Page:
Excellent! Water fills them before we could even get mulch,
compost, and seeds distributed.

Mistake: Not having the knowledge of how to analyze the soil at depth and figure out that the soil was too heavy (clay) and so too hard in some of our swales to allow infiltration within three days.

Mistake: Some berms are so high that they must be drier than the flat ground down slope from them. Only when some enterprising taproot makes its way down deep will the magic of swale architecture start working.

We distributed mulch, compost and six species of groundcover seeds. The compost was nothing more than a dusting, the idea being to inoculate the hard (sometimes sub-soil) clay with microbes and fungi and to give the groundcover seeds a packed lunch.

Two months later. A – some standing water. B – thick groundcover well
differentiated from surrounding vegetation. C – happy dampness. D – existing dam.

Closer view of established groundcover

Mistake: Our warm season groundcover sprouted in our mild mid-north coast NSW winter, and I didn’t figure that out in time to replace it. Given Geoff’s “3-month” progress report in the video, I thought this would be OK.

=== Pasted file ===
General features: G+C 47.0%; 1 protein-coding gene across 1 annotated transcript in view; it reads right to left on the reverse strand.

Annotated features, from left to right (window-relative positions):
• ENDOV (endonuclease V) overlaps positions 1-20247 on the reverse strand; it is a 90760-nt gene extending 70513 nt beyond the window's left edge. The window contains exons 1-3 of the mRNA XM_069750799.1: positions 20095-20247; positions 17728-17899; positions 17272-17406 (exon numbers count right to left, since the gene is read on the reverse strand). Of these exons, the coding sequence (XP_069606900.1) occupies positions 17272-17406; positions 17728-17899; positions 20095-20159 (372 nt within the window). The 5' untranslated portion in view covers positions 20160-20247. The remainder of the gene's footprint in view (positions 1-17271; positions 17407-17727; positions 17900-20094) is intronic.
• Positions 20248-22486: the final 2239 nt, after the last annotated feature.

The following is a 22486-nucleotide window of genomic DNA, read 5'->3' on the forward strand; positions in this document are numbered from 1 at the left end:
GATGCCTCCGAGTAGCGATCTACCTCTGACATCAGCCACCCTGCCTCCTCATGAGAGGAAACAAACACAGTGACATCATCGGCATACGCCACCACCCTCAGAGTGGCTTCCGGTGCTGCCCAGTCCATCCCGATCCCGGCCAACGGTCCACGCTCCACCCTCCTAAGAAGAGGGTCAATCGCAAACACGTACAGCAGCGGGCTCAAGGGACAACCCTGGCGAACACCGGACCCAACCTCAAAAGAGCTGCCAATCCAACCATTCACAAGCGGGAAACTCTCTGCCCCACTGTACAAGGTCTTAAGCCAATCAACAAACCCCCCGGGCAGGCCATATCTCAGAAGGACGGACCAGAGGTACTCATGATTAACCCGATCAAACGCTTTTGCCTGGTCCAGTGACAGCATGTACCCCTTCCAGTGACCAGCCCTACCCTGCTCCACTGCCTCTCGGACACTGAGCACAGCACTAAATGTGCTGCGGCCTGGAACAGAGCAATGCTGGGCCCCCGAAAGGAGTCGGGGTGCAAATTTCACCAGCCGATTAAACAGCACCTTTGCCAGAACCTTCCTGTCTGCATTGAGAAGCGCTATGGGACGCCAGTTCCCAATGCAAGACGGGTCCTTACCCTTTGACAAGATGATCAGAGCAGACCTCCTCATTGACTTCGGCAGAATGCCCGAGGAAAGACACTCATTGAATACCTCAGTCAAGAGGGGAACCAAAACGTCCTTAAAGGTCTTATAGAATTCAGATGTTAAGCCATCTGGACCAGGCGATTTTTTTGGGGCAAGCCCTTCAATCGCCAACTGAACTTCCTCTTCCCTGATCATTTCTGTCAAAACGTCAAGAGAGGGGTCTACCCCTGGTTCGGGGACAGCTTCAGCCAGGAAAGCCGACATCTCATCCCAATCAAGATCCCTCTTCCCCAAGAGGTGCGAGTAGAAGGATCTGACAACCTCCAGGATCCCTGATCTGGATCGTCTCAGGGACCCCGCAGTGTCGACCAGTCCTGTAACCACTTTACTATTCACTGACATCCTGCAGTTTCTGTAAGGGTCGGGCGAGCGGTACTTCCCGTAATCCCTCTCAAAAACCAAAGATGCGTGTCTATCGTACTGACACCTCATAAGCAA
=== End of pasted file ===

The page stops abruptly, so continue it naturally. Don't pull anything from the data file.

So at first, things looked good. The cowpea took off, and much of the “junk” in the birdseed did too. We had an impromptu sunflower crop in the middle of winter. Later, the lupin took over from the cowpea. The groundcover was established.

We started putting in native nitrogen fixers — black wattle (Acacia melanoxylon), casaurina, and ice cream bean tree (Inga edulis).

Come late winter/early spring, 80 eager fruit and nut trees arrived. Outlay: about $1000. We picked up some 40 more native nitrogen fixers, inoculated leucanea seeds, and propagated our own bamboo (Bambusa oldhamii), sweet potato, arrowroot (Canna edulis), black bean tree (Castanospermum australe) and more. Throw in some miracle trees (Moringa oleifera), bunya pines (Araucaria bidwillii), saba nuts (Pachira aquatica) and all the other beauties that I dreamt of as a cubicle dweller just a few short years ago.

Mistake: Not hearing Geoff’s 4:1 ratio of N-fixers to productive plants in the video. We planted probably 60 N-fixers.